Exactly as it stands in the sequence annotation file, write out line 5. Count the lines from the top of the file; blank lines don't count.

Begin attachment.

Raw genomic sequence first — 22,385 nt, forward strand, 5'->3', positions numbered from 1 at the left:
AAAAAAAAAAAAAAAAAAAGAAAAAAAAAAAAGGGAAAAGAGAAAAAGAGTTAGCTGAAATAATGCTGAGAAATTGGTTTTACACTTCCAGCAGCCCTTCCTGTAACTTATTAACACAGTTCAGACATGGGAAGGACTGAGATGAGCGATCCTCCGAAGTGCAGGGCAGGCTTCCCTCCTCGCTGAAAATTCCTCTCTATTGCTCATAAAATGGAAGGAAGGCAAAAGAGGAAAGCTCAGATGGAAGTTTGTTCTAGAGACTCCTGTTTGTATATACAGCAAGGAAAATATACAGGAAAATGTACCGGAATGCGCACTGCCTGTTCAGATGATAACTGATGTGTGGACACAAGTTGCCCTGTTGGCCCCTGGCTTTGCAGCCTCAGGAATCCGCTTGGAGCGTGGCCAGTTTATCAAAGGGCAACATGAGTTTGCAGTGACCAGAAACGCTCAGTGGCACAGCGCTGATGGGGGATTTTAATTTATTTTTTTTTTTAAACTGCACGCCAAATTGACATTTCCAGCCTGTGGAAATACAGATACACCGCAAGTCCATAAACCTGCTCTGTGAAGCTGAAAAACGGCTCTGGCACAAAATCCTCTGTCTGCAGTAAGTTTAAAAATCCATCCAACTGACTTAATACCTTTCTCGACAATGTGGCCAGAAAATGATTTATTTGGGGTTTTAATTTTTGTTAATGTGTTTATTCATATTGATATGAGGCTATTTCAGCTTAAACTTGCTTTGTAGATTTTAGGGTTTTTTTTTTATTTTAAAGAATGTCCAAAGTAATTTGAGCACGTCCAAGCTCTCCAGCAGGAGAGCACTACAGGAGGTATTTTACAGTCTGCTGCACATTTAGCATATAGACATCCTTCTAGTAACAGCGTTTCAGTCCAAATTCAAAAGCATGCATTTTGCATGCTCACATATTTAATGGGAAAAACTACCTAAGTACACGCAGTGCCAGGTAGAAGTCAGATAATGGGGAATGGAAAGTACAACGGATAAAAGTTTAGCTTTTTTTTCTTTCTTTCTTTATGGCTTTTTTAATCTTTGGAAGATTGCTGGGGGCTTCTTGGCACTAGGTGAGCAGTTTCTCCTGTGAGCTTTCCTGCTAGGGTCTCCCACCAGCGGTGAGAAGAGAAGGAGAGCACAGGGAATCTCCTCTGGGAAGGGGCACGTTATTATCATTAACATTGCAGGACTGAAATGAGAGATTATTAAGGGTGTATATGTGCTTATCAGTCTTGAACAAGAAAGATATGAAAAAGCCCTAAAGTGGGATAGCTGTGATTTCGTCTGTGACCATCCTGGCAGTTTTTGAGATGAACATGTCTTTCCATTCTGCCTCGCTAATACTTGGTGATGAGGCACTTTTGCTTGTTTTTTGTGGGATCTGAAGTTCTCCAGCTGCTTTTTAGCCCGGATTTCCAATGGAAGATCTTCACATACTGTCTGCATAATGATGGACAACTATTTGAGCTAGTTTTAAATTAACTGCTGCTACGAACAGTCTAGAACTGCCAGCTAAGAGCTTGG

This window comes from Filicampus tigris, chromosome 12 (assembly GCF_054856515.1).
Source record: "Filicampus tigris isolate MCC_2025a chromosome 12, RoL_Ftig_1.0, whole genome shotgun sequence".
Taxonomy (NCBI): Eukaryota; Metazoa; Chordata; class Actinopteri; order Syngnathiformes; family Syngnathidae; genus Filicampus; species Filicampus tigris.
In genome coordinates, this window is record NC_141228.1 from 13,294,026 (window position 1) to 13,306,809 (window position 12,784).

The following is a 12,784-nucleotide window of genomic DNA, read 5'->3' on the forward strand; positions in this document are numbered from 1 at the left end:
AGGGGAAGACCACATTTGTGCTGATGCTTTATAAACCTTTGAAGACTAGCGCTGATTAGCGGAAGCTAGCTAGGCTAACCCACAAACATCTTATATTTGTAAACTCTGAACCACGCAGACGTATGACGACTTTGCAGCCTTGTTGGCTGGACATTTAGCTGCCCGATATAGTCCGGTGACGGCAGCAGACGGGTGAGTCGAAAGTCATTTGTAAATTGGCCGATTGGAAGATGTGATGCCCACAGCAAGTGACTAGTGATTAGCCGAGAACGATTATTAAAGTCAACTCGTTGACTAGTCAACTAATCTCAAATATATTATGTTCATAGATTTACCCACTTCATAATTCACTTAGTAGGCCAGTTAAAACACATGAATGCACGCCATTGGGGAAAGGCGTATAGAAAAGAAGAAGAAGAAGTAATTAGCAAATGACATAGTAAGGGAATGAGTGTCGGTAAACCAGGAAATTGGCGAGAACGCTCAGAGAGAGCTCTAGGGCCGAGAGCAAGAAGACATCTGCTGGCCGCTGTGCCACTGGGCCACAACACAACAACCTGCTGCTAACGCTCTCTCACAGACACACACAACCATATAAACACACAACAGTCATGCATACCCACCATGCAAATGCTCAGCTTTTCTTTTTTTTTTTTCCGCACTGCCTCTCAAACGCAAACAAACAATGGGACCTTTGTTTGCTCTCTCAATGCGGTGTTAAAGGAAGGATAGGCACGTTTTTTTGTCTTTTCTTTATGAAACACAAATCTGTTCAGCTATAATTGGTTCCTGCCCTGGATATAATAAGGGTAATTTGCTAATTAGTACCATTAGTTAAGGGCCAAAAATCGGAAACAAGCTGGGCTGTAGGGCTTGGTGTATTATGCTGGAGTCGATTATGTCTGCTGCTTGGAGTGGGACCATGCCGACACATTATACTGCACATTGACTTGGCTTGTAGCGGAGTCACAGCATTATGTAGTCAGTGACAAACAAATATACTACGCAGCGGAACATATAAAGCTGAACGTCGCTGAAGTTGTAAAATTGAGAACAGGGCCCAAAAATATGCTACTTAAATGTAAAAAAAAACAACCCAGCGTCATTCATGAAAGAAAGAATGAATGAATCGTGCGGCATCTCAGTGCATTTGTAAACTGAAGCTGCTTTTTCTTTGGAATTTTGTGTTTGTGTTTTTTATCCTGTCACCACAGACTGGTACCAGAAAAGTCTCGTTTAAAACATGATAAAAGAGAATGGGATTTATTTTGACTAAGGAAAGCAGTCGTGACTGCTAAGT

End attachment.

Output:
Taxonomy (NCBI): Eukaryota; Metazoa; Chordata; class Actinopteri; order Syngnathiformes; family Syngnathidae; genus Filicampus; species Filicampus tigris.